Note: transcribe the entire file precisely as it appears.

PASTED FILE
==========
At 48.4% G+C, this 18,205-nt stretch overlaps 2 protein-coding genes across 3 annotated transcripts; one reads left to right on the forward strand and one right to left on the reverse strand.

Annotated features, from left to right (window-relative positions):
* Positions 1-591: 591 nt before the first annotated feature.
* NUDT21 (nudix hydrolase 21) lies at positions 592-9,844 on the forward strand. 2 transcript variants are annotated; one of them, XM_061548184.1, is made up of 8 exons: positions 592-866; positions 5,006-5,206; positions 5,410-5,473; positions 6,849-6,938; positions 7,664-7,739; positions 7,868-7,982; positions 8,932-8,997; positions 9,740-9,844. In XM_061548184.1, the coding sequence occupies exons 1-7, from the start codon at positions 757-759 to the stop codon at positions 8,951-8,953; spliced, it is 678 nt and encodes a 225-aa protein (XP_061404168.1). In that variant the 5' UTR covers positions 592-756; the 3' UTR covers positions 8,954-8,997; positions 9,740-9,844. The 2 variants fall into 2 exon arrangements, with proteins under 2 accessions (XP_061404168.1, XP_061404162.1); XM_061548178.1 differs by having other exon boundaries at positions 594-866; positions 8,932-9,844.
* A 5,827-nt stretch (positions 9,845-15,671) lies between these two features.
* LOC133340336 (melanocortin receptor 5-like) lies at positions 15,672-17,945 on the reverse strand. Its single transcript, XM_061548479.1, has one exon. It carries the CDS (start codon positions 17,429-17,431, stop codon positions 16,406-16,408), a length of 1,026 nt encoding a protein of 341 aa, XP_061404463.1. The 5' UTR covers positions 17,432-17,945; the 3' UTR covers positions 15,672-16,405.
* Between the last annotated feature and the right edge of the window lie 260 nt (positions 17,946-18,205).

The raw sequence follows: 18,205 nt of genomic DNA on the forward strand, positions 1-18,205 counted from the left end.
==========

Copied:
At 48.4% G+C, this 18,205-nt stretch overlaps 2 protein-coding genes across 3 annotated transcripts; one reads left to right on the forward strand and one right to left on the reverse strand.

Annotated features, from left to right (window-relative positions):
* Positions 1-591: 591 nt before the first annotated feature.
* NUDT21 (nudix hydrolase 21) lies at positions 592-9,844 on the forward strand. 2 transcript variants are annotated; one of them, XM_061548184.1, is made up of 8 exons: positions 592-866; positions 5,006-5,206; positions 5,410-5,473; positions 6,849-6,938; positions 7,664-7,739; positions 7,868-7,982; positions 8,932-8,997; positions 9,740-9,844. In XM_061548184.1, the coding sequence occupies exons 1-7, from the start codon at positions 757-759 to the stop codon at positions 8,951-8,953; spliced, it is 678 nt and encodes a 225-aa protein (XP_061404168.1). In that variant the 5' UTR covers positions 592-756; the 3' UTR covers positions 8,954-8,997; positions 9,740-9,844. The 2 variants fall into 2 exon arrangements, with proteins under 2 accessions (XP_061404168.1, XP_061404162.1); XM_061548178.1 differs by having other exon boundaries at positions 594-866; positions 8,932-9,844.
* A 5,827-nt stretch (positions 9,845-15,671) lies between these two features.
* LOC133340336 (melanocortin receptor 5-like) lies at positions 15,672-17,945 on the reverse strand. Its single transcript, XM_061548479.1, has one exon. It carries the CDS (start codon positions 17,429-17,431, stop codon positions 16,406-16,408), a length of 1,026 nt encoding a protein of 341 aa, XP_061404463.1. The 5' UTR covers positions 17,432-17,945; the 3' UTR covers positions 15,672-16,405.
* Between the last annotated feature and the right edge of the window lie 260 nt (positions 17,946-18,205).

The raw sequence follows: 18,205 nt of genomic DNA on the forward strand, positions 1-18,205 counted from the left end.